US Congressional Hearing: Exposure Notification and Contact Tracing: How AI Helps Localities Reopen Safely and Researchers Find a Cure.
PathCheck Foundation Chairman Ramesh Raskar will present before the United States House of Representatives Committee on Financial Services Task Force on Artificial Intelligence will hold a virtual hearing entitled, “Exposure Notification and Contact Tracing: How AI Helps Localities Reopen Safely and Researchers Find a Cure.” The single panel hearing will have the following witnesses:
- Ramesh Raskar, Assoc. Professor, MIT and Founder, PathCheck Foundation [Opening Statement]
- Brian McClendon, CEO, Co-founder, CVKey Project
- Krutika Kuppalli, M.D., Infectious Diseases Physician
- Andre M. Perry, Fellow, Metropolitan Policy Program, Brookings Institute
An update beginning with insight into the PathCheck Foundation name. Followed by an explanation of PathCheck Foundation’s three fundamental pillars of software, insights, and partnerships. There are currently two technological solutions that PathCheck is implementing to help with digital contact tracing and exposure notification: GAEN and GPS+. Demos will walk you through each of the solutions and their implications.
A discussion led by PathCheck Foundation Rollout leaders Khahlil Louisy and Sienna Leis as well as Dr. Clive Landis (Pro Vice-Chancellor for Undergraduate Studies at the University of the West Indies in Jamaica). Insight into how the Caribbean is looking at the pandemic response, re-opening, and planning for the near future
A discussion led by Dr. Ramesh Raskar, featuring special guest Tomás Pueyo (author of a series of viral articles and white papers on the COVID-19 pandemic). An exploration of the hopes for digital contact tracing and the reality of what would need to happen for digital contact tracing to be effective.
An overview on how to promote continuous learning for K-12 students during a time of changes and challenges due to the pandemic. Moderated by Greg Nadeau, Dr. Deborah Posner (Executive Director Strategic Initiatives) and Dan Gohl (Chief Academic Officer for Broward County Public Schools, the 6th largest in the US) discuss re-opening options.
Dr. Raskar (MIT Media Lab) and special guest Dr. Felten (Princeton University) discuss how technology can be used to alert people on the coronavirus outbreak and trace those who have been in close proximity to those infected. They analyze the differences between deploying and using manual versus digital solutions during the pandemic.
Deep Dive into the Safe Paths Technology Platform
An overview of the PathCheck platform as it exists today, what we’re working on, and a deep dive into the upcoming Project Aurora and Health Authority Customizations. Professor Ramesh Raskar of the MIT Media Lab begins with a presentation.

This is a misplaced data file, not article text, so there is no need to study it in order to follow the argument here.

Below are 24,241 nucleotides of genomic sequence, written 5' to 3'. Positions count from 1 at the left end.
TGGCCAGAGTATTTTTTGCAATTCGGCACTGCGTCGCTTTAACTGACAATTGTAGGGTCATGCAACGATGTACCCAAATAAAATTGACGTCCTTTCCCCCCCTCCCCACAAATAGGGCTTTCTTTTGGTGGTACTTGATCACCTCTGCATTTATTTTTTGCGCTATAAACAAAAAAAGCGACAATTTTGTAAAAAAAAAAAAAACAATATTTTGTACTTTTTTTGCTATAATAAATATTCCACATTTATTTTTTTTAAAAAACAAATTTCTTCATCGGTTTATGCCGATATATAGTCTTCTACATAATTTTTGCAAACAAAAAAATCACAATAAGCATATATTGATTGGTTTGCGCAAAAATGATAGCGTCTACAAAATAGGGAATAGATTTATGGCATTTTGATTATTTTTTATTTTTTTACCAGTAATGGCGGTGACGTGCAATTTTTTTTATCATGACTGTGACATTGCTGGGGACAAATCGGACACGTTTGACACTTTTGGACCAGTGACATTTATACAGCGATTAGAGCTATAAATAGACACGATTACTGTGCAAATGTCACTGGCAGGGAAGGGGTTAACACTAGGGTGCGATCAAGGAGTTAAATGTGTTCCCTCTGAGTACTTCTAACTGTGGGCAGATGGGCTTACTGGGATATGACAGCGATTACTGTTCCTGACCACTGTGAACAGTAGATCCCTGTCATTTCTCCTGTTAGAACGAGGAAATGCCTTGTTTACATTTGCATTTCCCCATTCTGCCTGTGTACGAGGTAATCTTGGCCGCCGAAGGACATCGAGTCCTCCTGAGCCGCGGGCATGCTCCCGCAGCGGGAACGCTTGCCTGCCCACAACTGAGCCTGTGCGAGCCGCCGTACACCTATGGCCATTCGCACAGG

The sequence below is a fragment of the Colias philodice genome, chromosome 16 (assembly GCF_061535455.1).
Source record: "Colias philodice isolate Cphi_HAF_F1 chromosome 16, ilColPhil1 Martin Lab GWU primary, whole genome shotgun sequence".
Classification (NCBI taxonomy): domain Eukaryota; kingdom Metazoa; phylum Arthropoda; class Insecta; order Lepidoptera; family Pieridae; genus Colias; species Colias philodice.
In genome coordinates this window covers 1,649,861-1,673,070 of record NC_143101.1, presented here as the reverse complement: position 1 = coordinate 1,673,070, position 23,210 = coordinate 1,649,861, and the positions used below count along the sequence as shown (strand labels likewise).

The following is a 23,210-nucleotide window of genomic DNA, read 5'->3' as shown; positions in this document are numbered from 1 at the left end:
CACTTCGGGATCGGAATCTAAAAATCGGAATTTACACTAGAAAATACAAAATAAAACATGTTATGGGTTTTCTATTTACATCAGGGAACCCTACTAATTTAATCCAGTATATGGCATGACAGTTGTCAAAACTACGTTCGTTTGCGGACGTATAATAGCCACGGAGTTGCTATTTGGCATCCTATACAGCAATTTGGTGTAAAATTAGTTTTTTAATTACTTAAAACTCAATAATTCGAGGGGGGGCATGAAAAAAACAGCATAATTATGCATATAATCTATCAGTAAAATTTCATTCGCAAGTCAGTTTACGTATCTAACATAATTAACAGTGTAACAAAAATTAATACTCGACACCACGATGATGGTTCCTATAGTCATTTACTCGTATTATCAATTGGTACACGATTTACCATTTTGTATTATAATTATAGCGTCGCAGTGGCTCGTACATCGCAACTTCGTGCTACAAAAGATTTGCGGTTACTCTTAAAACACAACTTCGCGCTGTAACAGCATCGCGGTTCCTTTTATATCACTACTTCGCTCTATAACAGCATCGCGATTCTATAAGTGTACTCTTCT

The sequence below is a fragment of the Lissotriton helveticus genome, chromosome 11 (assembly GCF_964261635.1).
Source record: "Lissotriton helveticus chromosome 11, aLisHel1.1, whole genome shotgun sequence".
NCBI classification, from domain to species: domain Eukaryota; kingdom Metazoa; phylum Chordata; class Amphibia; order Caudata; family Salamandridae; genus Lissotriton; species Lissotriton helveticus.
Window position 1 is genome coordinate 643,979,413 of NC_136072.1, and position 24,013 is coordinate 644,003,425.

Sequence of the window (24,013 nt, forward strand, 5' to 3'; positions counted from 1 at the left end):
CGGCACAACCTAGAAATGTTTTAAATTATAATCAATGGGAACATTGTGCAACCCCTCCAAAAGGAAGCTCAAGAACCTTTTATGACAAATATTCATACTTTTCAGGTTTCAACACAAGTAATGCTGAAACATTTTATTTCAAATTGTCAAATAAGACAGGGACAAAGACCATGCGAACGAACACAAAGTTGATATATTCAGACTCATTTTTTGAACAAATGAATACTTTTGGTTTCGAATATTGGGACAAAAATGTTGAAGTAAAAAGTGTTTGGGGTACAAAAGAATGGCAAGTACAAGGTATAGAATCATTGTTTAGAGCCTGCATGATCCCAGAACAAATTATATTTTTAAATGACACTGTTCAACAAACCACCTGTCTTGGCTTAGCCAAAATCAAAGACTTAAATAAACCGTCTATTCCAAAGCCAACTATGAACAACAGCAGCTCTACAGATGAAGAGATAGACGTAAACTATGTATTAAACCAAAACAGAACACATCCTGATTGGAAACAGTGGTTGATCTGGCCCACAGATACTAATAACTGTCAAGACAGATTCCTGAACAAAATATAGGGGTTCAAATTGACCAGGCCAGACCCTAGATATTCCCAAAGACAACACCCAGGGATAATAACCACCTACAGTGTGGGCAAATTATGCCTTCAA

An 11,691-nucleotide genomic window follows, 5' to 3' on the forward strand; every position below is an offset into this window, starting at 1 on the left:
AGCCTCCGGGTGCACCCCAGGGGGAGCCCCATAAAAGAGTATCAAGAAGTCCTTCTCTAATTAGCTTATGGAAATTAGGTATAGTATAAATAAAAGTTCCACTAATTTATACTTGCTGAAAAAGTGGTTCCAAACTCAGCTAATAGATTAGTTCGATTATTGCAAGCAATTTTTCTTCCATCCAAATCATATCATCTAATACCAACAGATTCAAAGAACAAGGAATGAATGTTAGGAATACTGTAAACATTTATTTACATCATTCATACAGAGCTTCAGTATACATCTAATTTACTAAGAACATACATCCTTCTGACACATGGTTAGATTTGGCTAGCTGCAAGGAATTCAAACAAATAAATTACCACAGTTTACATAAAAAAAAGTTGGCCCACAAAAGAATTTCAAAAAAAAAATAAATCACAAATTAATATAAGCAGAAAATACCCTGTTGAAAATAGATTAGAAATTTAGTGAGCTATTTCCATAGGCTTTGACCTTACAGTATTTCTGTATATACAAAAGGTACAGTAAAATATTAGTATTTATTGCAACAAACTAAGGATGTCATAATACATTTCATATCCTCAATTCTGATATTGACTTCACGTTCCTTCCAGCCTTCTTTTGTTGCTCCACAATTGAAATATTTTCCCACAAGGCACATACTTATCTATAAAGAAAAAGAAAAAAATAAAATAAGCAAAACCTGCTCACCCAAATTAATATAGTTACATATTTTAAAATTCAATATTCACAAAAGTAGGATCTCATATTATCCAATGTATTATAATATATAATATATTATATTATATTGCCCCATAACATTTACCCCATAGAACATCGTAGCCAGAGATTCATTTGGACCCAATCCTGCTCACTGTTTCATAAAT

The panel will consist of:
Ramesh Raskar, Safe Paths founder
Sam Zimmermann, Safe Paths CTO
Diarmid Makenzie, Testing lead
Dr. Ramesh Raskar reviews the Apple/Google Location Policy followed by a discussion with Ryan Naughton, Founder and Co-Executive Director of the Covid Alliance. Additionally, two new segments are introduced this week. First, Deepti Pahwa launches a segment called Community Forum to directly address PathCheck Foundation’s 1200+ person network of volunteers. Second, Sienna Leis launches a segment called Field Report to feature a weekly status overview from PathCheck Foundation’s Rollout team.
Dr. Ramesh Raskar demonstrates how digital contact tracing could both allow societies to reopen more safely and preserve the privacy of all undiagnosed participants. Followed by a panel discussion led by members of the global rollout team to address the implementation process.
A discussion of the benefits, limitations, and privacy concerns with Bluetooth and GPS technology in contact tracing. Accordingly, this week’s Special Guest Discussion with Sam Zimmermann and Kyle Towle focuses on the technology behind Safe Paths. Dr. Ramesh Raskar leads the conversation on how COVID Safe Paths is able to solve this puzzle, addressing both end-users and health officials.
Introduction to COVID Safe Paths (now known as PathCheck Foundation). A robust discussion of: (1) The Combined Bluetooth and GPS approach to Contact Tracing, (2) Leveraging Google’s and Apple’s upcoming Bluetooth API, (3) Using Privacy & Transparency to Build the Trust Required for Contact Tracing, and (4) Implementing Privacy-First Contact Tracing with the Safe Paths Platform.